Max Price unexpectedly found himself in the news lately. The junior at Tufts University, majoring in international relations and economics, is a member of the school’s Community Union Judiciary (CUJ). In that role, he objected to anti-Semitic wording in an initiative brought by Students for Justice in Palestine (SJP), which linked “racist conduct” by law enforcement to white supremacy and Israel.
His objections led to other members of the CUJ attempting to impeach him. He was also subjected to a stream of anti-Semitic harassment. The impeachment attempt was finally withdrawn, but Price says the administration has done nothing other than to claim, ‘We take harassment seriously.’”
College anti-Semitism is alive and seething, likely at a university near you. Brave Jewish students who find themselves in its crosshairs are making a difference, although it can be exhausting. Five such students, including Price, shared their experiences with on-campus anti-Semitism during a riveting panel discussion on March 2. Nearly 550 people tuned in to the discussion, hosted on the Clubhouse app and moderated by Bari Weiss, a former writer and editor at the New York Times. Weiss quit the Times in 2020 over the extremes of political correctness and even anti-Semitism in the organization that she said made her work impossible. She now publishes on Substack and Jewish outlets.
At the University of Bristol in the United Kingdom, Sabrina Miller started her activism after the administration sat on its hands when sociology professor David Miller was heard in a YouTube video saying that “the enemy we face here is Zionism.” He later doubled down on his comments, calling Zionism a “racist, violent, imperialist ideology premised on ethnic cleansing.” In February, Sabrina gathered more than 7,000 signatures on a petition calling for Miller’s dismissal resulting in her Twitter account being deluged with malicious comments and accusations.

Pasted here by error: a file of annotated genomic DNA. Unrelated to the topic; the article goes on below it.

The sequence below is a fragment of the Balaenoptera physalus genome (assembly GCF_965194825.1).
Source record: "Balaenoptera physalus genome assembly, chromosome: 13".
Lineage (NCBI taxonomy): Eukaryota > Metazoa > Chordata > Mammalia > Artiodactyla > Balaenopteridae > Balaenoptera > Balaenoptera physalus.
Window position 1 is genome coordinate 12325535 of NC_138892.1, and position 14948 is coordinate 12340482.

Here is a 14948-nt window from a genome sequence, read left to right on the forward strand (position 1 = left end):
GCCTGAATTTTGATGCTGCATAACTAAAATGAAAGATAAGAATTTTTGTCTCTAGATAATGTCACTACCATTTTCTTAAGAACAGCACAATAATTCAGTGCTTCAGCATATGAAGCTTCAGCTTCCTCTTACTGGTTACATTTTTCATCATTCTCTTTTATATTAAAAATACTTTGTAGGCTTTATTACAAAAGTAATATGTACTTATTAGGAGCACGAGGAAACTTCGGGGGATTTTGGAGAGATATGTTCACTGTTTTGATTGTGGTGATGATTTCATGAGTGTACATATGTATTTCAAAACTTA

Isaac de Castro, a Panamanian citizen, had hoped to be a regular student at Cornell, but he said that anti-Semitism had even leached into his architecture classes; on campuses, Zionism is equated with colonialism, oppression, police brutality and other evils. Tired of feeling silenced, de Castro founded Jewish on Campus, an Instagram account that records stories of Jewish students from around the United States who have also encountered anti-Semitism at school.
Adela Cojab, born in Mexico City, did not expect campus anti-Semitism at NYU, but as president of the pro-Israel group Realize Israel, she faced an apathetic administration that told her she was “overreacting” despite an onslaught of anti-Semitic events: anti-Israel resolutions on campus, attacks on social media, boycotts against Israel and, most dramatically, anti-Israel students burning Israeli flags and assaulting a freshman student at a 2018 Yom Ha’Atzmaut event.